About the Journal
Founded in 1974, the Journal of Consumer Research publishes scholarly research that describes and explains consumer behavior. Empirical, theoretical, and methodological articles spanning fields such as psychology, marketing, sociology, economics, communications, and anthropology are featured in this interdisciplinary journal. The primary thrust of JCR is academic, rather than managerial, with topics ranging from micro-level processes (such as brand choice) to more macro-level issues (such as the development of materialistic values).
The Policy Board of the Journal of Consumer Research has voted to institute a new policy regarding current editors publishing in JCR. The policy precluded editors from submitting their work to JCR during their term as editors. Effective July 1, 2016, a new policy went into effect that allows current editors to submit their work to JCR for publication consideration. Read More >
Tutorials in Consumer Research
Tutorials in Consumer Research is a new initiative from JCR aimed at providing valuable how-to information for potential authors. Written by topic experts, these tutorials address conceptual and methodological aspects of research, offering guidance on how to execute top-notch research that can be both meaningful and impactful.
JCR Research Curations
JCR Research Curations are free virtual collections of JCR articles selected to highlight an important consumer research topic. Articles are curated by domain experts who identify links between JCR articles and assemble subject-related collections. The goal of these curated collections is to allow readers to explore a particular issue in depth and garner a deeper understanding of key consumer research topics.
Headline Hitting Research
Give Me the Short Version
October 16, 2016
Pharmaceutical ads warn of every possible side effect. Don’t feel sorry for the drug companies, though. A new study finds that highlighting multiple risks can trick people into downplaying the overall risk. People who read that a hypertension drug may increase the chance of seizures had a lower opinion of the drug than if they read that the drug may increase the chance of seizures, congestion, fatigue, and so on, because they assumed the chance of seizures (the most worrisome side effect) was lower when other (minor) side effects were mentioned.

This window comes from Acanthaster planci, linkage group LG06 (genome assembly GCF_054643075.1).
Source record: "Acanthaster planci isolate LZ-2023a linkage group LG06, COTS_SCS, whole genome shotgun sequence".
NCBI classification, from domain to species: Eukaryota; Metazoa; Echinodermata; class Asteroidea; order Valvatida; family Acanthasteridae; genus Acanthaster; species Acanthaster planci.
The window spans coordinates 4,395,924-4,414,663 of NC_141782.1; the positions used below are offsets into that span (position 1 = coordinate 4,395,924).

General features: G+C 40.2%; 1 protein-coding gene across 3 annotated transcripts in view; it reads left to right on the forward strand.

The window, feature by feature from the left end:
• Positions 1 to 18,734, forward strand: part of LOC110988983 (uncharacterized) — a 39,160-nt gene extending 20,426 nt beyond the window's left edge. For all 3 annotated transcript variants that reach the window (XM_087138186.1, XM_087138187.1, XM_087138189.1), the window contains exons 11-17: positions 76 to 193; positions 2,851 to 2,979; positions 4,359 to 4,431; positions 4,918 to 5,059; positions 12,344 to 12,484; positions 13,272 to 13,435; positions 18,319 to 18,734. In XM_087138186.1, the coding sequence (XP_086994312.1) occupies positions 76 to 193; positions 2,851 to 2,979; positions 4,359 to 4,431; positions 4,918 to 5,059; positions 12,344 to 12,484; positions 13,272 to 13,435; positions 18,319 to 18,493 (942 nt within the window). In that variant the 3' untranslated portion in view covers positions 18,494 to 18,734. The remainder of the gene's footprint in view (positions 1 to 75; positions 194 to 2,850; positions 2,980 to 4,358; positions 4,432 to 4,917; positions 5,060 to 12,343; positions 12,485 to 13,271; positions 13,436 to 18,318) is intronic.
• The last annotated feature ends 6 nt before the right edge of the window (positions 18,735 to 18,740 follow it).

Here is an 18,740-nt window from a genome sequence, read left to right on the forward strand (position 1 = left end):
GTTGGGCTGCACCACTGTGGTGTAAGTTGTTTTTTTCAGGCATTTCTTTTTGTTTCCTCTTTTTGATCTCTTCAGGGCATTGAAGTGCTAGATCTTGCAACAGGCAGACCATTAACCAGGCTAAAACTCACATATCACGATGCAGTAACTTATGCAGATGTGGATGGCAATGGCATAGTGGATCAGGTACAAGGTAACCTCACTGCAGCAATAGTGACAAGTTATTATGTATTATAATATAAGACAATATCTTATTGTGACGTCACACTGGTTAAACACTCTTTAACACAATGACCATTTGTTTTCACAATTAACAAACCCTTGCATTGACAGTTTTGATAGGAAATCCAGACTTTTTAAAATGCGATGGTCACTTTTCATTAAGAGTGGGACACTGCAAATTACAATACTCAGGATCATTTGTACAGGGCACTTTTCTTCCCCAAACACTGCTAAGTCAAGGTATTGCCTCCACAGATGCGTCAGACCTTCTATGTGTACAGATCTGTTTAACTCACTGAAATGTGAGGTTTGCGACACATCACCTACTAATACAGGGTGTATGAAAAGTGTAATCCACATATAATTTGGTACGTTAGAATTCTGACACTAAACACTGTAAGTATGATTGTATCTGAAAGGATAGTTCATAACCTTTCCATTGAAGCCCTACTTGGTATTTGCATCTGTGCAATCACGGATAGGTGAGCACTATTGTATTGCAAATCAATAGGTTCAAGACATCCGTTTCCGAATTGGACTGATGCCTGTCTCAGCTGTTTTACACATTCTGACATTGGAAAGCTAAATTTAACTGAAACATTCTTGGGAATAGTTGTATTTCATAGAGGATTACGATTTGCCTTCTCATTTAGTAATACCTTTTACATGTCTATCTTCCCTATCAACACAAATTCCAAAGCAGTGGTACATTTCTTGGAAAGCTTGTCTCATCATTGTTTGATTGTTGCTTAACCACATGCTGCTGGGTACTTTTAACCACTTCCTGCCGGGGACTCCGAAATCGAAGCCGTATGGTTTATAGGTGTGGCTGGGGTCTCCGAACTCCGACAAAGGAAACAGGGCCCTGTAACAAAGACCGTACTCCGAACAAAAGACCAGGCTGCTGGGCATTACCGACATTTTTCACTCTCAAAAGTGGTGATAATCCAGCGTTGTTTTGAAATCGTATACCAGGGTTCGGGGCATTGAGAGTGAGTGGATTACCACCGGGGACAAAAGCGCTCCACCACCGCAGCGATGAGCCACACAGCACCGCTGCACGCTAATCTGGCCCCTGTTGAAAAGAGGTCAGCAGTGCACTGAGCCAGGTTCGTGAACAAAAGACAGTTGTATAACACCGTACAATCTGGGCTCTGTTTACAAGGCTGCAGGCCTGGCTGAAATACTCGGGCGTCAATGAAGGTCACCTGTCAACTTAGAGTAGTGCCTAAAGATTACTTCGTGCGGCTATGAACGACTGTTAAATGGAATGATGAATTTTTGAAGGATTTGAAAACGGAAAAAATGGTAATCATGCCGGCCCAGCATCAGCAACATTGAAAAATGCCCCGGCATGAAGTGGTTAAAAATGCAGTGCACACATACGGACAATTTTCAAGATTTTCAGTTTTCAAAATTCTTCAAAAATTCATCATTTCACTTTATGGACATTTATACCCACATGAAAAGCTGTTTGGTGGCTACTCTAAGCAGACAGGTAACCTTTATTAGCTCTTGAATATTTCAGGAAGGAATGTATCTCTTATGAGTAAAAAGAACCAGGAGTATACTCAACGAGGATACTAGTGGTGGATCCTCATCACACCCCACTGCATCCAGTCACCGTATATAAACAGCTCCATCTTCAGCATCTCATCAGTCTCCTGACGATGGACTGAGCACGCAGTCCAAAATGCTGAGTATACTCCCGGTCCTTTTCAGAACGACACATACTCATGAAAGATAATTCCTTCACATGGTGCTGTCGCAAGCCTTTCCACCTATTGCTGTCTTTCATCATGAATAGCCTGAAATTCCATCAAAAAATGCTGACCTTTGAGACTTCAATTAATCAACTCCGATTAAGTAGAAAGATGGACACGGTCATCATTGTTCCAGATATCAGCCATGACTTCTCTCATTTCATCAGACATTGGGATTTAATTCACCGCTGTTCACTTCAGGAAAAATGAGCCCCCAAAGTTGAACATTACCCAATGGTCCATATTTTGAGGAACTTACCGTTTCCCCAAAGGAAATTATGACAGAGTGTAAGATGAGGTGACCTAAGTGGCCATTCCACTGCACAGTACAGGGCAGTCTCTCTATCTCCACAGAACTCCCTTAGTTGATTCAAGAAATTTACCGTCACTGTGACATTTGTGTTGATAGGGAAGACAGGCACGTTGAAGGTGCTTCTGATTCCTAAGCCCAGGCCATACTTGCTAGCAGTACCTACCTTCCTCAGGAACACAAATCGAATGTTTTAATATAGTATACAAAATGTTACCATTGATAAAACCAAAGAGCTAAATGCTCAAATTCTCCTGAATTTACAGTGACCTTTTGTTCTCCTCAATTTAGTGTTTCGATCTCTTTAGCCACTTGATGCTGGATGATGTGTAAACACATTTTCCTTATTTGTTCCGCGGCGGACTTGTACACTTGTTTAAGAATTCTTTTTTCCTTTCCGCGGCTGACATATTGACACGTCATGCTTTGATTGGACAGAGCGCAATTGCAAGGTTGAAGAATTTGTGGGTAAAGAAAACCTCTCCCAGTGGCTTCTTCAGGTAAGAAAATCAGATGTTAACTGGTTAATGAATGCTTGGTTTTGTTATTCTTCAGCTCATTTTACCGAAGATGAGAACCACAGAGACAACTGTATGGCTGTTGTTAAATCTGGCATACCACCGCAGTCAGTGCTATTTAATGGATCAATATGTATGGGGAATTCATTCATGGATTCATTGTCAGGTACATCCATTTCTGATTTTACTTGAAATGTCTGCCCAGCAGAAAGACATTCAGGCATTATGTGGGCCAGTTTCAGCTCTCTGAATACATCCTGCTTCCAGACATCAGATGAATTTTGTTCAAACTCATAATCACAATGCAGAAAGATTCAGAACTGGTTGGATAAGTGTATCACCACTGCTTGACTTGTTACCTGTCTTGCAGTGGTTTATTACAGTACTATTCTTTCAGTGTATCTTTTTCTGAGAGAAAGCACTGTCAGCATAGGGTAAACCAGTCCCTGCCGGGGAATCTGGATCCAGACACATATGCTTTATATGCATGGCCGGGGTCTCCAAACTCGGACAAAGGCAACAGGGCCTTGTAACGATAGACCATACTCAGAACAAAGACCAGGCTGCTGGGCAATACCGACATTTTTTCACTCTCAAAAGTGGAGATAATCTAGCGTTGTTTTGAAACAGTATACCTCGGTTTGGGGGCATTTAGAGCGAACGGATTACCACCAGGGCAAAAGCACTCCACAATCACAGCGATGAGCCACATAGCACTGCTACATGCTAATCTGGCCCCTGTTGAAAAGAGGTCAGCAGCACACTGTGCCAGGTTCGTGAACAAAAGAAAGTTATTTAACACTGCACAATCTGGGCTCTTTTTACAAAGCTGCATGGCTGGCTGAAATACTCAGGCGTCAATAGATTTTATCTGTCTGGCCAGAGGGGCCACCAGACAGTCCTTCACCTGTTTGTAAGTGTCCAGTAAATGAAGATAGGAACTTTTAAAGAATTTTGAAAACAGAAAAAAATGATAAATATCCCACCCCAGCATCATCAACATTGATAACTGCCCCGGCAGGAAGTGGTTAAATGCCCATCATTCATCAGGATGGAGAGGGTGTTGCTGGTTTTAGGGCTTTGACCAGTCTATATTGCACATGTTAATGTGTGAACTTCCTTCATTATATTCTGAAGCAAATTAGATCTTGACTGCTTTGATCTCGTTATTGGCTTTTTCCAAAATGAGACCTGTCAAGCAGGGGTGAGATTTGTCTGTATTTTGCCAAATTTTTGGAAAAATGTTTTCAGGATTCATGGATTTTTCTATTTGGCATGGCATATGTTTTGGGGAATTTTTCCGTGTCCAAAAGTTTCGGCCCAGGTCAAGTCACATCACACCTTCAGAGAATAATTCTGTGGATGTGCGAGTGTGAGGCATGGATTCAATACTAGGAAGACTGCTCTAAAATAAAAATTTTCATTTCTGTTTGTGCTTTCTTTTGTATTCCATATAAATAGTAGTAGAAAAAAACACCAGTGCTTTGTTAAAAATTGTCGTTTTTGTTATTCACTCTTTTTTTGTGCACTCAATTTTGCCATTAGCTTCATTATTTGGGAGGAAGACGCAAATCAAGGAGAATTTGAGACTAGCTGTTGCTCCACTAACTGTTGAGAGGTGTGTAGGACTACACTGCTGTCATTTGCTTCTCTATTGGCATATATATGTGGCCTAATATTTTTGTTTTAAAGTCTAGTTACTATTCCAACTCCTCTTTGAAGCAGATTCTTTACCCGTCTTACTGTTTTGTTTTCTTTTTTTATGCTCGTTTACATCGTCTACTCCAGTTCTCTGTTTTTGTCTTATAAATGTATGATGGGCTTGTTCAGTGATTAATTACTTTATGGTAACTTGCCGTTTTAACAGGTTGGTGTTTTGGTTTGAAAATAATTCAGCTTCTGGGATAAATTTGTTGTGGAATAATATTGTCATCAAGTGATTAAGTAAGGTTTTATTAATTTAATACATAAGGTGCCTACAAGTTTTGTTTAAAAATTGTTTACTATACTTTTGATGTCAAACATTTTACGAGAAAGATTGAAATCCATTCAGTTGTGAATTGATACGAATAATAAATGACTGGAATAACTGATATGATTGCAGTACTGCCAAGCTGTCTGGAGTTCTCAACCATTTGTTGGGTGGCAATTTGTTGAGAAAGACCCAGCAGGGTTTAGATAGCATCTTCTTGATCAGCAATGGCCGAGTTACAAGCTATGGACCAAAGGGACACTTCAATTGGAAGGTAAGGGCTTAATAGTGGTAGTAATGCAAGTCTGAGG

Risk (Mis)Perception: When Greater Risk Reduces Risk Valuation
by Uzma Khan, Daniella M. Kupor
The Right (and Wrong) Way to Harness Your Company\'s Underdog Status
October 15, 2016
Market research has shown that consumers may be more likely to identify with the brands perceived as underdogs. Harvard Business School professor Anat Keinan has observed that effective underdog narratives inspire and give hope to customers. In a 2011 study she coauthored for the Journal of Consumer Research, Keinan found that brands that persevere in the face of relatively disadvantaged market positions tend to hold an outsized appeal.
$29 for 70 Items or 70 Items for $29? How Presentation Order Affects Package Perceptions
by Rajesh Bagchi, Derick F. Davis
Baltimore and L.A. to Test New Small Business Program
October 14, 2016
In a 2014 study on minority entrepreneurs and consumers that was published in the Journal of Consumer Research, researchers conducted a study with black, Hispanic and white entrepreneurs that showed bank customer service reps were more likely to immediately engage white entrepreneurs with information about loan packages. Minority entrepreneurs, however, were more likely to first get prompted with questions about their financial background, and in some cases didn’t even make it as far as getting a business card.
Rejected, Shackled, and Alone: The Impact of Systemic Restricted Choice on Minority Consumers’ Construction of Self
by Sterling A. Bone, Glenn L. Christensen, Jerome D. Williams
|Mother Nature Network
Will You Recycle a Cup If Your Name Is on It?
October 11, 2016
When you go to a coffee shop and the barista writes your name on the cup, you're more likely to recycle it than if your name was misspelled or wasn't written on the cup at all. That's just one of several interesting recycling behaviors marketing researchers recently uncovered. It turns out we have fascinating biases that help determine what we recycle and what we just toss in the trash.
The Recycled Self: Consumers' Disposal Decisions of Identity-Linked Products
by Remi Trudel, Jennifer J. Argo, Matthew D. Meng
How Voters Respond to Electoral Defeat
October 11, 2016
How can you avoid the pain of backing a loser? You could simply stay home on Election Day (the Canadian website’s nagging about voting be damned). Indeed, one body of research on decision making suggests that when you don’t care for your options, abstaining may be your best bet: Whether a choice is trivial (deciding between disliked pasta dishes, say) or serious (taking a baby off life support), people are most at peace with a negative outcome when they didn’t choose it themselves.
Tragic Choices: Autonomy and Emotional Responses to Medical Decisions
by Simona Botti, Kristina Orfali, Sheena S. Iyengar
Award Winning Articles
2016 Robert Ferber Award Winner: “Persuasion, Interrupted: The Effect of Momentary Interruptions on Message Processing and Persuasion” Daniella M. Kupor (Volume 42) August 2015